(Pocket-lint) - In 2007, Crytek solidified its name in the gaming industry with the launch of the very first Crysis. A game that was designed to push the boundaries and promised to be so forward-facing that no gaming PC would be able to run it on max settings for years to come. 

That promise quickly went on to become a meme, with many a gaming machine being put under that microscope in the years that followed. The ultimate test - sure it looks nice and it's powerful, but can it run Crysis?

2007 was a big year for tech elsewhere too, with Apple launching the first iPhone and Intel rolling out highly praised Core 2 Quad Q6600. That processor was declared to be "the most impressive piece of silicon the world has ever seen" by Anandtech at the time.

Crytek

Fast-forward 13 years and now we have Crysis Remastered, a re-imagining of the original game, but for newer hardware. In an era where 8K gaming is on the horizon and ray tracing and beautiful visuals are very much the norm, it only makes sense to have a game that pushes the limits. It seems it does that so well that even the new RTX 3080 can't hit 30FPS in 4K.

To celebrate we worked with Intel, MSI, Corsair, WD_Black and more to put together two machines and run the two games side by side. The fun part being one of those machines was built using 2007 specs - mostly. The results were interesting and the project was a heck of a lot of fun.

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The beige 2007 machine

Intel sent the parts to enable us to build a machine with a fairly cutting edge specification, at least for 2007. Those included an incredible collection of bits that filled us with nostalgia:

  • Intel Core 2 Quad Q6600 CPU (8M Cache, 2.40 GHz, 1066 MHz FSB)
  • Intel DP45SG Motherboard (LGA775)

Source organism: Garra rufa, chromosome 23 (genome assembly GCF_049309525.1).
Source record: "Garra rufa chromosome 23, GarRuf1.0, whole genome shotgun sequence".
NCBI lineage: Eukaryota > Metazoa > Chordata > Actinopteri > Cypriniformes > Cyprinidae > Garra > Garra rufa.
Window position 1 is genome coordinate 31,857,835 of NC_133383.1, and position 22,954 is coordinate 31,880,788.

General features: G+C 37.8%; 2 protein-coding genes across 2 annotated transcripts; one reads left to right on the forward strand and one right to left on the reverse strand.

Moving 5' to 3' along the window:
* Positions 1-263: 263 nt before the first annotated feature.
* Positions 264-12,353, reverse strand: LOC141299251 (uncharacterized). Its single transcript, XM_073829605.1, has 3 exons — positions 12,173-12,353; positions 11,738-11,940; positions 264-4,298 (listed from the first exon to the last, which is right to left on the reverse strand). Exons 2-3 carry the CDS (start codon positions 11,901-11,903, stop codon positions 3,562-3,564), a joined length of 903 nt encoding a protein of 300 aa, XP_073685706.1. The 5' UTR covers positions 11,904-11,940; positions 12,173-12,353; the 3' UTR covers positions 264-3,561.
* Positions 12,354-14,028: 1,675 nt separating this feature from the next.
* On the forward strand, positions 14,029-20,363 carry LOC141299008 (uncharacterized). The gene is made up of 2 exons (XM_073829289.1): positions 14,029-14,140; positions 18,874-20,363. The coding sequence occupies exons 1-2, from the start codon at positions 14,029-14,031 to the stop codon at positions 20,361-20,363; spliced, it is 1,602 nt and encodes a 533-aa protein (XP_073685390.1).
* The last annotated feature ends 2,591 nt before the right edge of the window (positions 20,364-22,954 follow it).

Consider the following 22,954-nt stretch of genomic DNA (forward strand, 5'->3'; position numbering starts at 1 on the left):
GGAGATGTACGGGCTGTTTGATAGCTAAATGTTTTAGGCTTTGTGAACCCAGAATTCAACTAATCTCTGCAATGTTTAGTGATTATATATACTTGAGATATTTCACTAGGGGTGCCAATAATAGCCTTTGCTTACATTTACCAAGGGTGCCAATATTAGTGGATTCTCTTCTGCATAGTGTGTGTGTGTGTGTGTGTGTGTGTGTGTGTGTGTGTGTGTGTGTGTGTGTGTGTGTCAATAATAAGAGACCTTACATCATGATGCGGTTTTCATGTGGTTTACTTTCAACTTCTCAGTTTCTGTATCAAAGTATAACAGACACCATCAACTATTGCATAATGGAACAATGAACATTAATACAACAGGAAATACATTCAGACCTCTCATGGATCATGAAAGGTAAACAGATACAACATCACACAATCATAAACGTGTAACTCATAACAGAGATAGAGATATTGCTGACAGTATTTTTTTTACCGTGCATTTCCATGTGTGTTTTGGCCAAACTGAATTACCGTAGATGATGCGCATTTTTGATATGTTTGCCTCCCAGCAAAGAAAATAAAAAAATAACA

• 8GB DDR3 Desktop RAM (4X2GB) 10600U 1333MHz
  • Nvidia GTS 8800 512MB GDDR3
  • Cooler Master Hyper TX3 EVO cooler
  • ASUS x24 DVD/CD SATA
  • WD Green 240GB 2.5-inch SSD
  • Windows 7 64-bit install CD and key
  • Corsair CX450M

The keen-eyed reader may spot a few inconsistencies here. Windows 7 wasn't released until 2009, but trying to get a copy of Windows XP would have been a mission. You probably didn't have 2.5-inch SSD in your gaming machine back in 2007 either. We certainly didn't. 

Embracing the inconsistencies, we bought a beige PC case for £10 off eBay, snapped up a floppy disk drive, just for the giggles and even broke out an NZXT ambient RGB lighting kit too, just to really set off the nit-pickers. 

Then set about building and installing. The result is a nifty, oddly new machine with what feels like ancient specs by today's standards and one that's just about capable of running Crysis. 

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The RGB-tastic 2020 alternative

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For the remastered version, we built something much more up-to-date. With help from Corsair, MSI, WD_Black and Intel we put together a machine featuring these much more pleasing specs:

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Not just a lot more RGB but also a lot more power too. Where the Core 2 Quad Q6600 CPU was the pleaser of its day, the Intel Core i7-10700K is perhaps the modern gaming equivalent.

Paired with the other gear in here, including the MSI GeForce RTX 2070 Super, this machine should be able to make light work of Crysis Remastered. Even with the Can it Run Crysis graphics settings turned on. 

Or can it?

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Can it run Crysis?

The original Crysis was a thing of beauty at the time. Crysis Remastered's new meme-tastic graphics settings push that glory even further, with insane view distances, HDR, ray tracing and more besides. 

To push it to the limit, we turned everything to maximum and ran the "Can it run Crysis" mode on a 4K screen with HDR turned on. The results? Somewhere between 20 and 25 FPS. 

It seems that even reasonably cutting edge hardware can't run Crysis with a decent FPS count with these settings turned on. But that is where the fun lies. 

The conclusion here isn't that you need an RTX 3090 in order to run Crysis, but that the remastered game still pushes limits just like the original. It's also fun seeing just how far you can push your machine, then sitting back and daydreaming about upgrading. 

Writing by Adrian Willings.